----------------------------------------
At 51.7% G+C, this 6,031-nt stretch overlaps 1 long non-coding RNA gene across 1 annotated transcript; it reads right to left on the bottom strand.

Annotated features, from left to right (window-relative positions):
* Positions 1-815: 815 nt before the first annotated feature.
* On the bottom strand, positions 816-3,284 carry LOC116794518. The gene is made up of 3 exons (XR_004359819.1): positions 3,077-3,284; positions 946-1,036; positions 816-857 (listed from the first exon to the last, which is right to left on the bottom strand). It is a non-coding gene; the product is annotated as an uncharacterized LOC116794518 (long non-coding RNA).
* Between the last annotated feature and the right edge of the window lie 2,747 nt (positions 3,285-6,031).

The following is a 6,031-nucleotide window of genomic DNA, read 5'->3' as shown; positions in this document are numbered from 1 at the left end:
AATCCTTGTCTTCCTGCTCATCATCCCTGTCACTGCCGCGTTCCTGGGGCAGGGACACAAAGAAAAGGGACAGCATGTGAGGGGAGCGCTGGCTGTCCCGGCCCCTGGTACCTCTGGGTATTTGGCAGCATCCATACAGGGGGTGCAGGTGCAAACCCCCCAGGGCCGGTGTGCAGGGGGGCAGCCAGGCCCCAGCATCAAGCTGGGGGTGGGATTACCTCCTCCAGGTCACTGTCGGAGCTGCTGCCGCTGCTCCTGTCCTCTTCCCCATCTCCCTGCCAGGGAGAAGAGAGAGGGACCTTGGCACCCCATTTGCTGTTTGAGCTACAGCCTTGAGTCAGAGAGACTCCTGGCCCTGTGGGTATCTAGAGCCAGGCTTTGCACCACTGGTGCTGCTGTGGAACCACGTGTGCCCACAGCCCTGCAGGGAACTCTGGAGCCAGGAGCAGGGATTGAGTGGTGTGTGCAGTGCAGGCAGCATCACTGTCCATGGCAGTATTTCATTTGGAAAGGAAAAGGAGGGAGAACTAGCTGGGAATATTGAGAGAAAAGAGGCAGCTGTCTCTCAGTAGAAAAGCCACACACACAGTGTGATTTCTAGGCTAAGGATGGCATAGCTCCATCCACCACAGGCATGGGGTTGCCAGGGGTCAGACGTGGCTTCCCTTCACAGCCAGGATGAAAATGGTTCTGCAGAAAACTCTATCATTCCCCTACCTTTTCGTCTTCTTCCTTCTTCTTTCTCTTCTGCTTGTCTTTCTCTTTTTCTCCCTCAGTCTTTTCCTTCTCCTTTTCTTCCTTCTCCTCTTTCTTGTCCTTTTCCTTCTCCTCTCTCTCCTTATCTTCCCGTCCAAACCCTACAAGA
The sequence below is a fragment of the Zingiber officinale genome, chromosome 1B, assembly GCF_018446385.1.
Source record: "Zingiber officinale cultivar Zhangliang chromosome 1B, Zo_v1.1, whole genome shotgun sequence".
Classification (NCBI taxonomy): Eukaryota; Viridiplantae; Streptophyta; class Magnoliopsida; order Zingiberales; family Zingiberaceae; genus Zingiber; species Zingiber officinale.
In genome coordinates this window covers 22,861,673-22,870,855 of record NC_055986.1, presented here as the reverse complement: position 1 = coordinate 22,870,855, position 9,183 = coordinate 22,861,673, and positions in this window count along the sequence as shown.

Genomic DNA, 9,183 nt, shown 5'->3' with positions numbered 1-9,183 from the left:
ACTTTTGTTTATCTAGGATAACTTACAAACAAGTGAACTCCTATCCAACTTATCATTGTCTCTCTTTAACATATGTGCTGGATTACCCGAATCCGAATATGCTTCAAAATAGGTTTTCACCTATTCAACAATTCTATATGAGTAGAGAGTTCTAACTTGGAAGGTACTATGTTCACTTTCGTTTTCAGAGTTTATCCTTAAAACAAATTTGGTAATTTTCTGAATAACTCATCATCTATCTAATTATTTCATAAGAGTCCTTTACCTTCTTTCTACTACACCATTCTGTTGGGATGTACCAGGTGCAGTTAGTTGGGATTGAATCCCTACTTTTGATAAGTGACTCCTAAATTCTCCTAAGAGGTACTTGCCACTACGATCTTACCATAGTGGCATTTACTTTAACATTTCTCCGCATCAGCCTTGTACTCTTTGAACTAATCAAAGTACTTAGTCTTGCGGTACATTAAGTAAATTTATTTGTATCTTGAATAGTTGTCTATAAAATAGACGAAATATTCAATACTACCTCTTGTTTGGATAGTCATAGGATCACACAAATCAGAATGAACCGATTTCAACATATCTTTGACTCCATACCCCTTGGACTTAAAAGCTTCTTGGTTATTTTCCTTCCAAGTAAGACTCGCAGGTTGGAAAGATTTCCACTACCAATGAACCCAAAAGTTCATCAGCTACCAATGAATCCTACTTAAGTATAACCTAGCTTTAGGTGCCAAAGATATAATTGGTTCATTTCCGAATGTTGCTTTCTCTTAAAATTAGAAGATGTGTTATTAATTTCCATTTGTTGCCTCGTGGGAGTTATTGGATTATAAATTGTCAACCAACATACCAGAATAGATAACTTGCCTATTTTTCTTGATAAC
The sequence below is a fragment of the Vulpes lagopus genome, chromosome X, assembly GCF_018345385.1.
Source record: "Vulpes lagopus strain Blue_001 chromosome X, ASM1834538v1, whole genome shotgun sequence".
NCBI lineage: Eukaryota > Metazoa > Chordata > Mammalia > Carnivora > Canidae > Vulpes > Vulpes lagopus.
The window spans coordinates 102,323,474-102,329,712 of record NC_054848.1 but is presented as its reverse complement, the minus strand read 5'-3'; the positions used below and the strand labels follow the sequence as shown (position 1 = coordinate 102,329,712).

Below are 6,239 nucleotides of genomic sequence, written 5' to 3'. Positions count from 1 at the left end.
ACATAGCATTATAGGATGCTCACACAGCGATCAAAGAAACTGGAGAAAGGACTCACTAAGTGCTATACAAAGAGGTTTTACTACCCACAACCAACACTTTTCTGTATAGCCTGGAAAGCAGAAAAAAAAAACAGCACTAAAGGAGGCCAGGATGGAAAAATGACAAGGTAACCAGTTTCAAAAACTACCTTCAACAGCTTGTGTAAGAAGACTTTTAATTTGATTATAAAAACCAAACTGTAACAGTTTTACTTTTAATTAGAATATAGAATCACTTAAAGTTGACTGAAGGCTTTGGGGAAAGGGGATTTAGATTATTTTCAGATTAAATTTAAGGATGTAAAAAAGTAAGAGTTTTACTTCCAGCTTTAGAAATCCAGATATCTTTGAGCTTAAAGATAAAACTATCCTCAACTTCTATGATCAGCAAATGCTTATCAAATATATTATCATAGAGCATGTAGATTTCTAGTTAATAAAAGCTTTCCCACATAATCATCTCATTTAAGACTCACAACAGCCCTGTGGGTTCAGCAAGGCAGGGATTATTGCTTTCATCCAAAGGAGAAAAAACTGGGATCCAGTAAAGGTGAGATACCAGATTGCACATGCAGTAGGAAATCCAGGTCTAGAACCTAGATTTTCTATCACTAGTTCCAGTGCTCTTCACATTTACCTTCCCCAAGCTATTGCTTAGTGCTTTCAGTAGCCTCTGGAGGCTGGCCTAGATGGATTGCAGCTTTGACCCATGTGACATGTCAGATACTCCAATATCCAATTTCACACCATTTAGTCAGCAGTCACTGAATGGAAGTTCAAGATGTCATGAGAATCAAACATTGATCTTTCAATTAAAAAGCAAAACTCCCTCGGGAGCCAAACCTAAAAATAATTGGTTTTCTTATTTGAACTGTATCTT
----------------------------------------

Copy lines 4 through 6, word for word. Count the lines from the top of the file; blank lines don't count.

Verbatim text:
* On the bottom strand, positions 816-3,284 carry LOC116794518. The gene is made up of 3 exons (XR_004359819.1): positions 3,077-3,284; positions 946-1,036; positions 816-857 (listed from the first exon to the last, which is right to left on the bottom strand). It is a non-coding gene; the product is annotated as an uncharacterized LOC116794518 (long non-coding RNA).
* Between the last annotated feature and the right edge of the window lie 2,747 nt (positions 3,285-6,031).

The following is a 6,031-nucleotide window of genomic DNA, read 5'->3' as shown; positions in this document are numbered from 1 at the left end: